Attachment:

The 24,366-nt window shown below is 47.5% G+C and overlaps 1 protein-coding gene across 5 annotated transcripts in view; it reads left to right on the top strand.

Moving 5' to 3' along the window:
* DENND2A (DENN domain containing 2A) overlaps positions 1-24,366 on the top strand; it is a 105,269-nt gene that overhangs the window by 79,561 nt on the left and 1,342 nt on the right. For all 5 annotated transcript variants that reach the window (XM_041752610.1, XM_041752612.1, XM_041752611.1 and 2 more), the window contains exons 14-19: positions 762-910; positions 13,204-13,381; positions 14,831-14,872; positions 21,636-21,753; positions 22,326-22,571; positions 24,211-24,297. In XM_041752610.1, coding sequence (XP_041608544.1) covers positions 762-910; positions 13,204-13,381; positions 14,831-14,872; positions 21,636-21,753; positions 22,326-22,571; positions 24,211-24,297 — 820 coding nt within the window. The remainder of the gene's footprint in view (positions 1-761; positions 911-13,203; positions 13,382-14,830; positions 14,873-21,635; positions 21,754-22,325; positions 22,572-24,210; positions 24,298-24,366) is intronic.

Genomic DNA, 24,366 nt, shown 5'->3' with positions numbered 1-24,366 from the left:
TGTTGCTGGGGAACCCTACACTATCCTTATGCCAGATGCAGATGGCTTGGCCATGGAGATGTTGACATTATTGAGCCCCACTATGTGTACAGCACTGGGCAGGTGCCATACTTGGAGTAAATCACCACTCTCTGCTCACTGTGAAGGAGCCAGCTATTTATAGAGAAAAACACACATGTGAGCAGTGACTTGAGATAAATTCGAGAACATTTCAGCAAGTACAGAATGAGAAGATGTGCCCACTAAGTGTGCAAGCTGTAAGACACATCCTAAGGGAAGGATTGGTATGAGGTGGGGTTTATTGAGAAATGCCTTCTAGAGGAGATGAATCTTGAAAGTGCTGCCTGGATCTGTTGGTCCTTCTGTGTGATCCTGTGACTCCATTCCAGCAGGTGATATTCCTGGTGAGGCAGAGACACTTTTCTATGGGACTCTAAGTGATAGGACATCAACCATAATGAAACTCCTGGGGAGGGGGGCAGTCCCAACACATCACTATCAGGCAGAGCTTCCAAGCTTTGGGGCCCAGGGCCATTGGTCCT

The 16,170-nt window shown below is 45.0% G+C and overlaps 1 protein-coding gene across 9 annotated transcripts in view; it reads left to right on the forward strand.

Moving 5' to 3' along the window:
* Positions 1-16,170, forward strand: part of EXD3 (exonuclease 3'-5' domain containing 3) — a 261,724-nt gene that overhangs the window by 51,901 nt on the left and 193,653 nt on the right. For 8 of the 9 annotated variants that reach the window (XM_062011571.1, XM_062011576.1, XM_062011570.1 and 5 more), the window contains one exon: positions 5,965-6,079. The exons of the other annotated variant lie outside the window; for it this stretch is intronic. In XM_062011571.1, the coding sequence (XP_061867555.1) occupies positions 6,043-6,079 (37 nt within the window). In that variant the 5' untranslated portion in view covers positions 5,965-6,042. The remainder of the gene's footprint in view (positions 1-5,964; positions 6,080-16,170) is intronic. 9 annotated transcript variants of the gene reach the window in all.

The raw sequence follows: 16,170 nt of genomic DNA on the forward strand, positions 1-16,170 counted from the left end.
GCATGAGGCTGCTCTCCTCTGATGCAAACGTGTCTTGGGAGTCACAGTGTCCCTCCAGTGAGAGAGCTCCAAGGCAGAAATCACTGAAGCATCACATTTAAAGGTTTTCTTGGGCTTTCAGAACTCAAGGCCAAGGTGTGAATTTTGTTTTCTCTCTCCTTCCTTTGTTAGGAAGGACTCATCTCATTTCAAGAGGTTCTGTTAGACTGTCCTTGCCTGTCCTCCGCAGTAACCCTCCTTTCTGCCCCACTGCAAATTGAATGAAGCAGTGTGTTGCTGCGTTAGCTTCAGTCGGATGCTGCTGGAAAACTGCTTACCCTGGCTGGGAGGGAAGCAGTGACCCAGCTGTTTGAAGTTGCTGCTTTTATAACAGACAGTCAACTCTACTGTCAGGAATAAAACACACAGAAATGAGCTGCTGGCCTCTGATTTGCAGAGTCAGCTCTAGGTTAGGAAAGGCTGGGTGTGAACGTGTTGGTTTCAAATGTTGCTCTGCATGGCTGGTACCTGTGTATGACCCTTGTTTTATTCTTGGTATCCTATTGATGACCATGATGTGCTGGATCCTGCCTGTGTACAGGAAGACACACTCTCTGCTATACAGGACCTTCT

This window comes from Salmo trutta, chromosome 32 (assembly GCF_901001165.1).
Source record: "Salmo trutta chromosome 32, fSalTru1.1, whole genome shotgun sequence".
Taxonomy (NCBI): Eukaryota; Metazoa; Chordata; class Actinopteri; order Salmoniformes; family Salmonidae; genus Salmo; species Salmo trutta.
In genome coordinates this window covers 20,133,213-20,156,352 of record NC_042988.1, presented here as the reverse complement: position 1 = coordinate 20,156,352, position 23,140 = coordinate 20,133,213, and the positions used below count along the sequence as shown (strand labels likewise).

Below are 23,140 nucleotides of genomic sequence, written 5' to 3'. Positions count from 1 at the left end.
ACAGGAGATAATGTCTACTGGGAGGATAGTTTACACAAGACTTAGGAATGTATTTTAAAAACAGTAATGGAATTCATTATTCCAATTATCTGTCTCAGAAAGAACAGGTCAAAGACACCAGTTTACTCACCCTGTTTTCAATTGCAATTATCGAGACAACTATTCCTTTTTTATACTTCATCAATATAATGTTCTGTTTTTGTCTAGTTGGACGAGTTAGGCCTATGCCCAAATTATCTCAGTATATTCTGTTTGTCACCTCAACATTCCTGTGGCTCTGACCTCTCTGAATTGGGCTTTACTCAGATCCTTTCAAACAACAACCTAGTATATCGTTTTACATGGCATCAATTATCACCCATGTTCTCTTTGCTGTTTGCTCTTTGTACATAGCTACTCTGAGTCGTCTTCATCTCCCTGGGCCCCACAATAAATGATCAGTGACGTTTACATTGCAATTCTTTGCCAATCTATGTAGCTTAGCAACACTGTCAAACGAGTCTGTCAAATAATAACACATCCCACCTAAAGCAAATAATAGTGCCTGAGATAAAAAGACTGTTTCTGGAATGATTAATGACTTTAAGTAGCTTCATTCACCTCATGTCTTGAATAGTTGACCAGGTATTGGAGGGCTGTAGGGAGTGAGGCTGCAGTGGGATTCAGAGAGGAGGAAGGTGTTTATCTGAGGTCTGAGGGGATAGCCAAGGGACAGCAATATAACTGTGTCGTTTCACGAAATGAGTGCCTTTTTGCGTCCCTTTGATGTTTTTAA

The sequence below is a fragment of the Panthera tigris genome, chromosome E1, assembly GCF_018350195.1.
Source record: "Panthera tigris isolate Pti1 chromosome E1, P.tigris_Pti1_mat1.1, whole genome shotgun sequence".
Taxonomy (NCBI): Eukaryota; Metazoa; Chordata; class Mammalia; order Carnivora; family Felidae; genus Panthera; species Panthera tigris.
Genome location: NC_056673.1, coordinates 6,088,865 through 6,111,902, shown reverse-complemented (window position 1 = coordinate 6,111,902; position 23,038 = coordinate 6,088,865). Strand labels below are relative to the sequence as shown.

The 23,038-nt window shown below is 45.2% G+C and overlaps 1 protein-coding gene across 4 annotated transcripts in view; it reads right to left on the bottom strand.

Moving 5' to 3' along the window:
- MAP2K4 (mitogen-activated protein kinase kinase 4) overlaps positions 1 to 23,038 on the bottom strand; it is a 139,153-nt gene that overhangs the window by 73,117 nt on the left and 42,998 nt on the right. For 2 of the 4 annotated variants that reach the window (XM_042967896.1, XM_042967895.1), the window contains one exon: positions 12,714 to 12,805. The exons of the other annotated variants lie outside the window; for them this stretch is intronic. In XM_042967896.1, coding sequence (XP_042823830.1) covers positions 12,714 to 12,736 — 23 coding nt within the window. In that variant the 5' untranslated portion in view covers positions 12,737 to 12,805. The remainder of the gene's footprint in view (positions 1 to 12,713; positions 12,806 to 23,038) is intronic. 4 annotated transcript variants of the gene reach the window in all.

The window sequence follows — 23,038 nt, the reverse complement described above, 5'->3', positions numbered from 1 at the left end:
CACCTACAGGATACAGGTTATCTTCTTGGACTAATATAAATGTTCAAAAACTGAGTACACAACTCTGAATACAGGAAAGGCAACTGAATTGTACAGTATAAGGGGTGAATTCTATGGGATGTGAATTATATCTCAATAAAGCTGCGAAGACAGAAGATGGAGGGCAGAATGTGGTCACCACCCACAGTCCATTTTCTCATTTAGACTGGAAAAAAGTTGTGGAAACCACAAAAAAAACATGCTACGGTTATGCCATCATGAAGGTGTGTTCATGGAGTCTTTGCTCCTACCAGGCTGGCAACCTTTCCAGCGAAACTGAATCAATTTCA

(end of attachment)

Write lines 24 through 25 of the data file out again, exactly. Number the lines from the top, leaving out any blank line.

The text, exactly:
The window sequence follows — 23,038 nt, the reverse complement described above, 5'->3', positions numbered from 1 at the left end:
CACCTACAGGATACAGGTTATCTTCTTGGACTAATATAAATGTTCAAAAACTGAGTACACAACTCTGAATACAGGAAAGGCAACTGAATTGTACAGTATAAGGGGTGAATTCTATGGGATGTGAATTATATCTCAATAAAGCTGCGAAGACAGAAGATGGAGGGCAGAATGTGGTCACCACCCACAGTCCATTTTCTCATTTAGACTGGAAAAAAGTTGTGGAAACCACAAAAAAAACATGCTACGGTTATGCCATCATGAAGGTGTGTTCATGGAGTCTTTGCTCCTACCAGGCTGGCAACCTTTCCAGCGAAACTGAATCAATTTCA